The Polish government protests wordings which fail to make it clear enough that the Poles were not the ones who operated the death camps, but rather the German occupiers. It also denies that Poles carried out pogroms against Jews during and after the war.
Poland is right to argue that it was a victim of Nazi Germany, which saw the Poles as inferior creatures and murdered 3 million of its non-Jewish citizens, but it was, and still is, infected with anti-Semitism. Alongside righteous people who risked and even sacrificed their lives to save Jews, masses of Poles were indifferent to their fate and even took part in their persecution. The anti-Semitism in Poland was not reduced during the Communist regime, and the last survivors were exiled from Poland following the Six-Day War. We ask for self-examination, and Poland refuses.
Its refusal is not surprising, as no nation is eager to confess its sins. That requires a deep shock which sometimes makes it possible to change the national narrative. Assimilating the new narrative involves diligent and exhausting trimming, because the denial is like a stubborn weed that pops up as the memory grows weaker. Social crises encourage its growth, and denial is evidence of their seriousness.
Poland refuses because it is caught in a deep crisis and because the Poles see themselves as victims. Victims tend to devote themselves to their misery. It's true that the Poles have suffered greatly. In the end of the 18th century, their country was divided by its neighbors and all their revolts were crushed. The country, which is squeezed between world powers that use it as a buffer against their rivals, was liberated only following World War I, and only 20 years had passed before it fell into the hands of Soviet Russia, which de facto controlled Poland almost until its disintegration.
Anyone demanding that his fellowman beat his breast should demand it first and foremost from himself. A strong and confident nation can recognize the wrongs it has done without undermining the foundations of its existence. Is that what we are doing? The political establishment's attempts to forbid Israel's Arabs to express the loss of their homeland in any way show that we do not trust ourselves.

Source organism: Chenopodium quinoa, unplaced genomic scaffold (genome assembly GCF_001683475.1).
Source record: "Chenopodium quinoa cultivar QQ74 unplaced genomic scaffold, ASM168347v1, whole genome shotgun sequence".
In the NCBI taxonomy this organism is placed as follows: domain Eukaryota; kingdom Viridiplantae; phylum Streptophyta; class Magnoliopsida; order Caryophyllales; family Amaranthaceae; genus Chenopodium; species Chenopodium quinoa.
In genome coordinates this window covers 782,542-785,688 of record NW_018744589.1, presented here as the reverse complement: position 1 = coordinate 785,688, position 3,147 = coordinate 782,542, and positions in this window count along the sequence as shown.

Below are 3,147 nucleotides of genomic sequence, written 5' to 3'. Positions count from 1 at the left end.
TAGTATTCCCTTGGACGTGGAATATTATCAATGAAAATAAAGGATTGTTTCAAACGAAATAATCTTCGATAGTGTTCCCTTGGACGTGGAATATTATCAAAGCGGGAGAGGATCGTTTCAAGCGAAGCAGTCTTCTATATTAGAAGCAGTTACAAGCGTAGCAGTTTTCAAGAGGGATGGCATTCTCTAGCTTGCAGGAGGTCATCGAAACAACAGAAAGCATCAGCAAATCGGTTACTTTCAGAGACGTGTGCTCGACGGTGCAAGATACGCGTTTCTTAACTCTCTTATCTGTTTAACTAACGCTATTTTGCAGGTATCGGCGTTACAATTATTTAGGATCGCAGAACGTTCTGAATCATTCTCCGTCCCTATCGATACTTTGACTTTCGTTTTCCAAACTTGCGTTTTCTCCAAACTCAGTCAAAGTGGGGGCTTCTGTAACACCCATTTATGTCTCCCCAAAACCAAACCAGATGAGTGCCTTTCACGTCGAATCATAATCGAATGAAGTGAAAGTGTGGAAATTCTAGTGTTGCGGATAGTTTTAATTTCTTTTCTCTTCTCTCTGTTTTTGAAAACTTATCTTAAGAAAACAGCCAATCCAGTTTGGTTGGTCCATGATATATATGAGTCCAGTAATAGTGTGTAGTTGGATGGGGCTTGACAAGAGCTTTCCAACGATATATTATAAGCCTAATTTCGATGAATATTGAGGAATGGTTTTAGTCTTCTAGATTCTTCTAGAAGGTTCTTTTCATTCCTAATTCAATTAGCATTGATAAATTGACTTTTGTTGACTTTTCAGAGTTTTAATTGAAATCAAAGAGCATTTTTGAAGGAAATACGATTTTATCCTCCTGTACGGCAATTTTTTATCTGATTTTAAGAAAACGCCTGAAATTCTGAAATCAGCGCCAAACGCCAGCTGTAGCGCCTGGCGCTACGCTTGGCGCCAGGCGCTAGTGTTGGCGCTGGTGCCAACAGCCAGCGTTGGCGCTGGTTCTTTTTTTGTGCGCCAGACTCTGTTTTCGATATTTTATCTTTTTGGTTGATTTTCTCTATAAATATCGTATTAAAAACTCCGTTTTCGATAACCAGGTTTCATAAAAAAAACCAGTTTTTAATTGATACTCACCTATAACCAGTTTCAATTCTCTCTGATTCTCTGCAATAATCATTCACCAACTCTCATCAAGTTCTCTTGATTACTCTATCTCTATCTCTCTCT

Just like the Poles, we also feel like eternal victims and our tremendous achievements do not alleviate our illness. We are afraid we will be weakened and fall if we confess that we are flawed. The lies we tell ourselves are like morphine which has to be increased in dosage in order to paralyze the worm of doubt biting into our feeling of justice.
The Nakba (how many times must this be repeated?) is not a holocaust. The Palestinian propagandists are nurturing this equation for reasons which cannot be covered here, but I am not concerned about them—I am concerned about my people.
I can speak for myself: The first doubts regarding the Zionist narrative appeared in my heart when I found out that my educators had lied to me when they said that all the Arabs who left their communities in the War of Independence were tempted by their leaders' promises that they would reinherit the Jewish property. According to this story, none of the Arabs were murdered after being defeated, and none were banished in order to extend the boundaries of our rule. Only when I reached the brink of adulthood I found out that we had banished, destroyed, and in quite a few cases even murdered. The circumstances can be explained, but we must acknowledge the facts and let the mourners weep over their fate.
In an important book which has not received sufficient attention, "Living on the Edge," researcher Uriel Abulof deals with the influences of the fear of cessation among small states, including Israel. Allow me to quote one sentence: "The moral discourse which reflects changes in the nation's character and in the ways it deals with the horror may also point to its end—for good or for bad. The rise and fall of people takes place not only through blood and fire, but also through forgetfulness, shame, injustice and guilt."